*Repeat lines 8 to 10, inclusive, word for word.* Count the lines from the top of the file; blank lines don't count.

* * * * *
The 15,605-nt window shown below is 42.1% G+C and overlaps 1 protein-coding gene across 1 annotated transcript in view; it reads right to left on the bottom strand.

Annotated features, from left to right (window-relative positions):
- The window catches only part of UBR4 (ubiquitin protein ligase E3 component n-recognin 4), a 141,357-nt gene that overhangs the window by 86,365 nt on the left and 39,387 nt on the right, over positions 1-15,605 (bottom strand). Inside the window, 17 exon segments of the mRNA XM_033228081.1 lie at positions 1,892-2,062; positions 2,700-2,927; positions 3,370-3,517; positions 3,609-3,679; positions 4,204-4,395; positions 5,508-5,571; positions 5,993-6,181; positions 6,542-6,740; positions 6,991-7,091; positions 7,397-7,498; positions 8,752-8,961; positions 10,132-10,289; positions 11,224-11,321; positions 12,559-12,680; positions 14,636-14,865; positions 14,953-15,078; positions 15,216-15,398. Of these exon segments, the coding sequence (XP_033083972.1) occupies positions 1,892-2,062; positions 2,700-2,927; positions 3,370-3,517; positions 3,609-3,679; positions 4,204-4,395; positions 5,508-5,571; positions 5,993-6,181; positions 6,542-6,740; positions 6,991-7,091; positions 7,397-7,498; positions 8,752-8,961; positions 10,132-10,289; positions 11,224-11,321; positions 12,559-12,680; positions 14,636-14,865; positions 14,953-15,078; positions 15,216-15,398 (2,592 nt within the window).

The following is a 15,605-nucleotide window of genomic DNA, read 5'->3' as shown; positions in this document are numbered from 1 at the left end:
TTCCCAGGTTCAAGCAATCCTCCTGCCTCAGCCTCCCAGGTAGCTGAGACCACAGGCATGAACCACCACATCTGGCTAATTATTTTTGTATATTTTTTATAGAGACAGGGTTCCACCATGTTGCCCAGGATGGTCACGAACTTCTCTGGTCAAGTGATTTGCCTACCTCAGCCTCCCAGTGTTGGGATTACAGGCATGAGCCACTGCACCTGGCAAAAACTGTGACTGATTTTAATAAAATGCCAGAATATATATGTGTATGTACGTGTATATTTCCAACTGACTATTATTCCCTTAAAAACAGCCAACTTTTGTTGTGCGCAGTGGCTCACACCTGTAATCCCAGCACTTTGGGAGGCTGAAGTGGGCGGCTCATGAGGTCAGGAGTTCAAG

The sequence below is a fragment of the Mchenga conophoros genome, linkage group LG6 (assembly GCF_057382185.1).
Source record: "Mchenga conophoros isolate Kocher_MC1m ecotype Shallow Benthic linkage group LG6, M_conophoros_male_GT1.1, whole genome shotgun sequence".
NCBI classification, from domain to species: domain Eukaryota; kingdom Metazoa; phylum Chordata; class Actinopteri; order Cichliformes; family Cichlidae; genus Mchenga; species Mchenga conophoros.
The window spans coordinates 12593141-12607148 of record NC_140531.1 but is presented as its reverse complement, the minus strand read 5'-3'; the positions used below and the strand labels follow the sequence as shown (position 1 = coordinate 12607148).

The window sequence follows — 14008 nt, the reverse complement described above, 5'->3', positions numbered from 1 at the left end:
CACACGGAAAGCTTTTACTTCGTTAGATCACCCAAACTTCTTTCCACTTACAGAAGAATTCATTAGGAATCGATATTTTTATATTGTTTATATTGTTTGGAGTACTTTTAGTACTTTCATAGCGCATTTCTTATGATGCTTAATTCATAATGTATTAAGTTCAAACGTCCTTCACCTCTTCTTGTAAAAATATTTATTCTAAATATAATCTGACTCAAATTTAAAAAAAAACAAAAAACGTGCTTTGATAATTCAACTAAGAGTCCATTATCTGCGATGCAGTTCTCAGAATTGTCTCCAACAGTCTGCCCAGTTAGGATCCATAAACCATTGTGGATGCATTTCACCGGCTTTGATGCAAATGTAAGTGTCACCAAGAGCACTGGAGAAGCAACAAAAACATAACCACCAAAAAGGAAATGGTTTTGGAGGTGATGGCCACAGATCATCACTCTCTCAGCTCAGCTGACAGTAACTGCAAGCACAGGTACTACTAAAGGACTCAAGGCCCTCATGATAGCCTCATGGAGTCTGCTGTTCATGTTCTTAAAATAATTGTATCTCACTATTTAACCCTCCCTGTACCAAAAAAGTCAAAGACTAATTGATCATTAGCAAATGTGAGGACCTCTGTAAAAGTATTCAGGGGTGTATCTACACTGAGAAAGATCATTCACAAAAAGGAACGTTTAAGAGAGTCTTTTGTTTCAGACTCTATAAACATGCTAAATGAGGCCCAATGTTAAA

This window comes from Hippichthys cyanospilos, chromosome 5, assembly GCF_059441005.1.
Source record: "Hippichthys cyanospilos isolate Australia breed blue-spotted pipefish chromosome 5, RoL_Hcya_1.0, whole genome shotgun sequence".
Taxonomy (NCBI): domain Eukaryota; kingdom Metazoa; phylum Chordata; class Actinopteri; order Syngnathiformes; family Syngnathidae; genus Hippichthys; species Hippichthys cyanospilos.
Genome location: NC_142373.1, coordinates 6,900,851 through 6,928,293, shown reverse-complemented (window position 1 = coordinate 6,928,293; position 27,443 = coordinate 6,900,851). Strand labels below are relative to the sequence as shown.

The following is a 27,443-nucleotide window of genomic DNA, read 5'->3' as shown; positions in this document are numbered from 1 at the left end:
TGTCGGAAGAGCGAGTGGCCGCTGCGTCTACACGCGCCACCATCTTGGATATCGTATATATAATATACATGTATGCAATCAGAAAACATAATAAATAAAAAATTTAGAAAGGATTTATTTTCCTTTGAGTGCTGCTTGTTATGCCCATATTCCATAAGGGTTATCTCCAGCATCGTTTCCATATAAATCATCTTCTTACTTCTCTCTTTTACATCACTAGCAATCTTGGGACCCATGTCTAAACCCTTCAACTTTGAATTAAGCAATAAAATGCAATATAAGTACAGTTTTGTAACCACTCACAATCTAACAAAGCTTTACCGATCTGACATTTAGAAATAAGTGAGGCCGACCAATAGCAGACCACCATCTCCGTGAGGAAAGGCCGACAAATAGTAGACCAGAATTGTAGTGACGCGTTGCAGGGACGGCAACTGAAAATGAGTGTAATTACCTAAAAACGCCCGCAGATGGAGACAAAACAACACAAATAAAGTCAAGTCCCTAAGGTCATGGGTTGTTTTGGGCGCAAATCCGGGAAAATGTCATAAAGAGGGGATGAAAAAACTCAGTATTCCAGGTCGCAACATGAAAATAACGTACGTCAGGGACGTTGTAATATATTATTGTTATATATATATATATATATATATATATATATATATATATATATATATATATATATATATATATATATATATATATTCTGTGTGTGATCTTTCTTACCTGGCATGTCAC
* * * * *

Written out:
NCBI classification, from domain to species: domain Eukaryota; kingdom Metazoa; phylum Chordata; class Actinopteri; order Cichliformes; family Cichlidae; genus Mchenga; species Mchenga conophoros.
The window spans coordinates 12593141-12607148 of record NC_140531.1 but is presented as its reverse complement, the minus strand read 5'-3'; the positions used below and the strand labels follow the sequence as shown (position 1 = coordinate 12607148).

The window sequence follows — 14008 nt, the reverse complement described above, 5'->3', positions numbered from 1 at the left end: